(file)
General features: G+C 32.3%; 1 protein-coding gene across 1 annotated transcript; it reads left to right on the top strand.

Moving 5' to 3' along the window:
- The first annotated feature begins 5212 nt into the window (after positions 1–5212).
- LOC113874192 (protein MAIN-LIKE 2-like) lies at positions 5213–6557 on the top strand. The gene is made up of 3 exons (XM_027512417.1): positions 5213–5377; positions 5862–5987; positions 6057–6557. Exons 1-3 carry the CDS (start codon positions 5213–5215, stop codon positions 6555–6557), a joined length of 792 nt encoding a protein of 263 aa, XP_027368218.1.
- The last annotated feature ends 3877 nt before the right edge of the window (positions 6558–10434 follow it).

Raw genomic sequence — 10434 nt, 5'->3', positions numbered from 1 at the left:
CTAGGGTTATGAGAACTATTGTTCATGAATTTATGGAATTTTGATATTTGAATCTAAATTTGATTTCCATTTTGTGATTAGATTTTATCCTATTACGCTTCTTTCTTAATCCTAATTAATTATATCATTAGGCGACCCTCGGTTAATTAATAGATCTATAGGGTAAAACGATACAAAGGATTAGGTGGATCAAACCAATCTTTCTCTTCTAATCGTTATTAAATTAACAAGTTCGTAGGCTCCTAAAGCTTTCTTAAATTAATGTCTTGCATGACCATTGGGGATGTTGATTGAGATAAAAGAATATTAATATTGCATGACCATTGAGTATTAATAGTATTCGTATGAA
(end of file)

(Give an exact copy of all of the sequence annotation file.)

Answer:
General features: G+C 32.3%; 1 protein-coding gene across 1 annotated transcript; it reads left to right on the top strand.

Moving 5' to 3' along the window:
- The first annotated feature begins 5212 nt into the window (after positions 1–5212).
- LOC113874192 (protein MAIN-LIKE 2-like) lies at positions 5213–6557 on the top strand. The gene is made up of 3 exons (XM_027512417.1): positions 5213–5377; positions 5862–5987; positions 6057–6557. Exons 1-3 carry the CDS (start codon positions 5213–5215, stop codon positions 6555–6557), a joined length of 792 nt encoding a protein of 263 aa, XP_027368218.1.
- The last annotated feature ends 3877 nt before the right edge of the window (positions 6558–10434 follow it).

Raw genomic sequence — 10434 nt, 5'->3', positions numbered from 1 at the left:
CTAGGGTTATGAGAACTATTGTTCATGAATTTATGGAATTTTGATATTTGAATCTAAATTTGATTTCCATTTTGTGATTAGATTTTATCCTATTACGCTTCTTTCTTAATCCTAATTAATTATATCATTAGGCGACCCTCGGTTAATTAATAGATCTATAGGGTAAAACGATACAAAGGATTAGGTGGATCAAACCAATCTTTCTCTTCTAATCGTTATTAAATTAACAAGTTCGTAGGCTCCTAAAGCTTTCTTAAATTAATGTCTTGCATGACCATTGGGGATGTTGATTGAGATAAAAGAATATTAATATTGCATGACCATTGAGTATTAATAGTATTCGTATGAA